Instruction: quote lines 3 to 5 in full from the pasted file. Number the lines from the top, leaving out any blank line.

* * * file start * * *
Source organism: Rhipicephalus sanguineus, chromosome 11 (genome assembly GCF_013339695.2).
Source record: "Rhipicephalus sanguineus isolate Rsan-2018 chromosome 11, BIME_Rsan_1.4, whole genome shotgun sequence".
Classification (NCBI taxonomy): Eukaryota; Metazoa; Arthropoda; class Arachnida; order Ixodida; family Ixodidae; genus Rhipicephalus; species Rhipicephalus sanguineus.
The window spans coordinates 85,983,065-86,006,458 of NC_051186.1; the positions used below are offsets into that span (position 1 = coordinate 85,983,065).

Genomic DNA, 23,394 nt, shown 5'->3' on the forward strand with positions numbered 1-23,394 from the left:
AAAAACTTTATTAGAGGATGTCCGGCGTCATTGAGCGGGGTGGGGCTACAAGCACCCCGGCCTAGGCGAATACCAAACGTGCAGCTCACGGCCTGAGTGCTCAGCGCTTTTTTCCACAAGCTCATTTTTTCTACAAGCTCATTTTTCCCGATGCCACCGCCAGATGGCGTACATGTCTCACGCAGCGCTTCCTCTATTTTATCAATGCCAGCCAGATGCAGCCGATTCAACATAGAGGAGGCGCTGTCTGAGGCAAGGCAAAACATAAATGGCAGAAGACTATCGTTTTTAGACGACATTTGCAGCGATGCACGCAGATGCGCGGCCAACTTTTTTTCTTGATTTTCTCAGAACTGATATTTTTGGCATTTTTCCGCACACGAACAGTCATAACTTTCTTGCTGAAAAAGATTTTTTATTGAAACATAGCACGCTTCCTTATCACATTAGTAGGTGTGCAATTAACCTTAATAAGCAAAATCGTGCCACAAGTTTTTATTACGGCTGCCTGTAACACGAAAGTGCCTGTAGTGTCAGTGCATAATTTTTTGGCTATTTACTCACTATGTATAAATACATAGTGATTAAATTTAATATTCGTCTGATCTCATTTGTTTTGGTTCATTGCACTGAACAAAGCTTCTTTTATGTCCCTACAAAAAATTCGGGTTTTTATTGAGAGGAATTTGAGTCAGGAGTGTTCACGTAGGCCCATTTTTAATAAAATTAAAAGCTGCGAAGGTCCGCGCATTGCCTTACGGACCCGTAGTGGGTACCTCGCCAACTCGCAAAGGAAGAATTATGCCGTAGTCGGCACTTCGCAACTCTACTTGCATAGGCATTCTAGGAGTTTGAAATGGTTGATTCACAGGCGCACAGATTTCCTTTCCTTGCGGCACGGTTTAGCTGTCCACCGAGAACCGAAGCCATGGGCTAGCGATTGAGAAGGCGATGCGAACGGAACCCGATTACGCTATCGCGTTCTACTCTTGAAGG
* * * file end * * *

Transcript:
Classification (NCBI taxonomy): Eukaryota; Metazoa; Arthropoda; class Arachnida; order Ixodida; family Ixodidae; genus Rhipicephalus; species Rhipicephalus sanguineus.
The window spans coordinates 85,983,065-86,006,458 of NC_051186.1; the positions used below are offsets into that span (position 1 = coordinate 85,983,065).

Genomic DNA, 23,394 nt, shown 5'->3' on the forward strand with positions numbered 1-23,394 from the left: